Activity 5.1: Tracing the Processes of Fungi Growing: Digestion and Biosynthesis (40 min)

Target Student Performance

Students “zoom in” to the structure and function of a mushroom’s organ systems and cells, tracing atoms and energy.

Resources You Provide

Resources Provided

Recurring Resources


Print a Decomposer 11 x 17 Poster for each pair of students. Gather enough pennies and nickels to have 10 pennies for each pair of students and 3 nickels for each pair of students. Print one copy of 5.1 Tracing Atoms and Energy in Decomposers Worksheet for each student. Prepare a computer and a projector to display the PPT. Print and hang the Digestion and Biosynthesis 11 x 17 Posters and the Metabolic Pathways 11 x 17 Poster.


1. Use the instructional model to show students where they are in the course of the unit.

Show slide 2 of the 5.1 Tracing the Processes of Fungi Growing: Digestion and Biosynthesis PPT.

  • Tell students that in today’s activity they will think about about how fungi grow through digestion and biosynthesis.

  • Introduce the terms Large Organic Molecules and Small Organic Molecules with examples. Students will need this information to explain digestion and biosynthesis.  
  • Strategic grouping with strong speakers
  • Hand out individual Decomposer Posters for students to trace molecules that can be written on and kept in the accompaniment of the penny/nickel exercise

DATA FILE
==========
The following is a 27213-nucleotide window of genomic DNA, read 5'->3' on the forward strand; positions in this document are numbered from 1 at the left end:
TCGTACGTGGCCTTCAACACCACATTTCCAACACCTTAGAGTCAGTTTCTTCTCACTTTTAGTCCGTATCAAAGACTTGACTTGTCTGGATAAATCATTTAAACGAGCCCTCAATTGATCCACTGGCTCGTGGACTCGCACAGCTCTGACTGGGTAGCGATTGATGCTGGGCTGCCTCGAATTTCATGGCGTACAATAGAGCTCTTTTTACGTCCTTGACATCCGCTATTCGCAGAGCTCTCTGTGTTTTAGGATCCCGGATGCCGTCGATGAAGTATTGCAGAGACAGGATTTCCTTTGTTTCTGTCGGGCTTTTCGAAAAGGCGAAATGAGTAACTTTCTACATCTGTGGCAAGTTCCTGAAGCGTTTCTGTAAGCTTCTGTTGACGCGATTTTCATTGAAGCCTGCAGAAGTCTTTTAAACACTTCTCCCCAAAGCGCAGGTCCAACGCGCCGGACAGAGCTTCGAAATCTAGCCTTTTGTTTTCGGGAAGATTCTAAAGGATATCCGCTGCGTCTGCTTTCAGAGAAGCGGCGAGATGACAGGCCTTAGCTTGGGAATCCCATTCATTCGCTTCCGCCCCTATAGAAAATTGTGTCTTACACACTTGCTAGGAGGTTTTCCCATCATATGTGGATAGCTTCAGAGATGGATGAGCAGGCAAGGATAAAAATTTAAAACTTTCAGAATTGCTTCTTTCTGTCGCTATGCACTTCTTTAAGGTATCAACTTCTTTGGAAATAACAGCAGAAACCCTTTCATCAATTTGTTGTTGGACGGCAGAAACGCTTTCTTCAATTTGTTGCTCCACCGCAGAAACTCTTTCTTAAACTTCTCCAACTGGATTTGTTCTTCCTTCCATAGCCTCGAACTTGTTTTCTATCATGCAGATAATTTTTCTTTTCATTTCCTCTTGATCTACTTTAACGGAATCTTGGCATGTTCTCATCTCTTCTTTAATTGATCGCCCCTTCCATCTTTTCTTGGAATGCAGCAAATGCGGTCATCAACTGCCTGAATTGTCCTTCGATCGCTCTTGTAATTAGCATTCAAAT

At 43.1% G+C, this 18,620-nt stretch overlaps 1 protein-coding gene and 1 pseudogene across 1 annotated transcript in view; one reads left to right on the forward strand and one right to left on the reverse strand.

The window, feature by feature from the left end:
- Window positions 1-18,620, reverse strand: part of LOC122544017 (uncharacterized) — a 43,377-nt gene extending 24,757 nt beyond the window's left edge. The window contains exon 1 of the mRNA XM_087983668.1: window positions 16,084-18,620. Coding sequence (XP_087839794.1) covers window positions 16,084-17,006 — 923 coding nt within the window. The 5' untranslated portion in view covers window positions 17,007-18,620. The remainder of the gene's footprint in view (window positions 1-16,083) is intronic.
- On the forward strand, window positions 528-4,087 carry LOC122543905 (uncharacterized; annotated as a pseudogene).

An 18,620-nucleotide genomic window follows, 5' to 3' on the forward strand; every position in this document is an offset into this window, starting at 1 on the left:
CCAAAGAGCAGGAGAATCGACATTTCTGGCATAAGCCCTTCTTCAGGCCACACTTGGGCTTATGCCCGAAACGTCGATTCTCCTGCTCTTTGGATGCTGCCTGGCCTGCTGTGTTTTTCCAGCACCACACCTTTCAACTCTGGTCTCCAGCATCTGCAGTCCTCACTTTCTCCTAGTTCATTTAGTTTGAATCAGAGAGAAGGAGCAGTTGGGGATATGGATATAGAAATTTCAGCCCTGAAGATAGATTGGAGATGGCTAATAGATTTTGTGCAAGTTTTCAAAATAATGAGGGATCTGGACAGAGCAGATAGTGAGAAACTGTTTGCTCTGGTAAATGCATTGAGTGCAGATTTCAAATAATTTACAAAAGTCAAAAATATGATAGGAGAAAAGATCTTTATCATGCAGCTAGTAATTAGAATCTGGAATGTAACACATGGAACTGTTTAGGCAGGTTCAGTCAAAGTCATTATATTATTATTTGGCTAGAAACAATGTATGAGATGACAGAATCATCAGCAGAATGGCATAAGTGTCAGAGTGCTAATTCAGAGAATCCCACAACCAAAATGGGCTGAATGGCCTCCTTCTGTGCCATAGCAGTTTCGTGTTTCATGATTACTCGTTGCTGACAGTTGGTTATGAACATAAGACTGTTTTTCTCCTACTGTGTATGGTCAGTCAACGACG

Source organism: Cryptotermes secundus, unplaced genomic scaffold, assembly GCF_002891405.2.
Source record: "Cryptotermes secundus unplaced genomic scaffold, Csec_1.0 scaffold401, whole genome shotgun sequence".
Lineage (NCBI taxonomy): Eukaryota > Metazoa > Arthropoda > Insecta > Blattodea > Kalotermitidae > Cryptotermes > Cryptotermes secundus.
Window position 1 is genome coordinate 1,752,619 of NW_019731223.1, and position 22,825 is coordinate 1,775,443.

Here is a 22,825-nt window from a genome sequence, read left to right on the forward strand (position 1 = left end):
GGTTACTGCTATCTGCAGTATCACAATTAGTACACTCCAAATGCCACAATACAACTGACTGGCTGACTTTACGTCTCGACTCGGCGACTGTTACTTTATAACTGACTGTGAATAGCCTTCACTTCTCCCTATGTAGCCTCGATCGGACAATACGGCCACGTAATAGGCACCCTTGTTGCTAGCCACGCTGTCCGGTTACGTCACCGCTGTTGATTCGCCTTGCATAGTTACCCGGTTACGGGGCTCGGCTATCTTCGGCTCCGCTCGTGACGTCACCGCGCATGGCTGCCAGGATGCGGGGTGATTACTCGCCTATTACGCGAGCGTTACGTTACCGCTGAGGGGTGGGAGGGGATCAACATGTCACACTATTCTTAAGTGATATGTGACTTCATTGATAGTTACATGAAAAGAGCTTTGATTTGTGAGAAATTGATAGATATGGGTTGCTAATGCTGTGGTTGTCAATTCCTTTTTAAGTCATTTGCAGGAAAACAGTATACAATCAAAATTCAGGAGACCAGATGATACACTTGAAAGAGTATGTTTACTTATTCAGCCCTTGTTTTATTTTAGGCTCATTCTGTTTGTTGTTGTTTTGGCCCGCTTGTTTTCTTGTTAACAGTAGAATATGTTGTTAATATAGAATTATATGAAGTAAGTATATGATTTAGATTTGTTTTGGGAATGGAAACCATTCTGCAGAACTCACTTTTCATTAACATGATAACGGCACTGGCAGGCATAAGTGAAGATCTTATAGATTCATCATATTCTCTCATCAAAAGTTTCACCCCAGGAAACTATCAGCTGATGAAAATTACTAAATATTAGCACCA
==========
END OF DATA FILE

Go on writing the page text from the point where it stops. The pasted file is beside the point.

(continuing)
• Work on Tracing Atoms and Energy in Fungi worksheet together and create a pie chart to show what makes up decomposers from the information students gather
  • At the end of the activity, have students explain the difference between biosynthesis and digestion to a partner.
  • Have the students “act out” digestion and biosynthesis by assigning them molecules using signs. Have them move around the room to represent the two processes by linking and unlinking hands.
Extending the Learning
  • Listen to the National Geographic Podcast from the Encyclopedia of Life (
  • Unlike plants and animals, fungi do not have a vascular system to move materials long distances. Instead materials move long distances through fungal hyphae. This is accomplished by both pressurized bulk flow (similar to sap movement in the phloem of plants) and cytoplasmic streaming (similar to movement of materials within amoebas). You can show your students a video of hyphal cytoplasmic streaming here: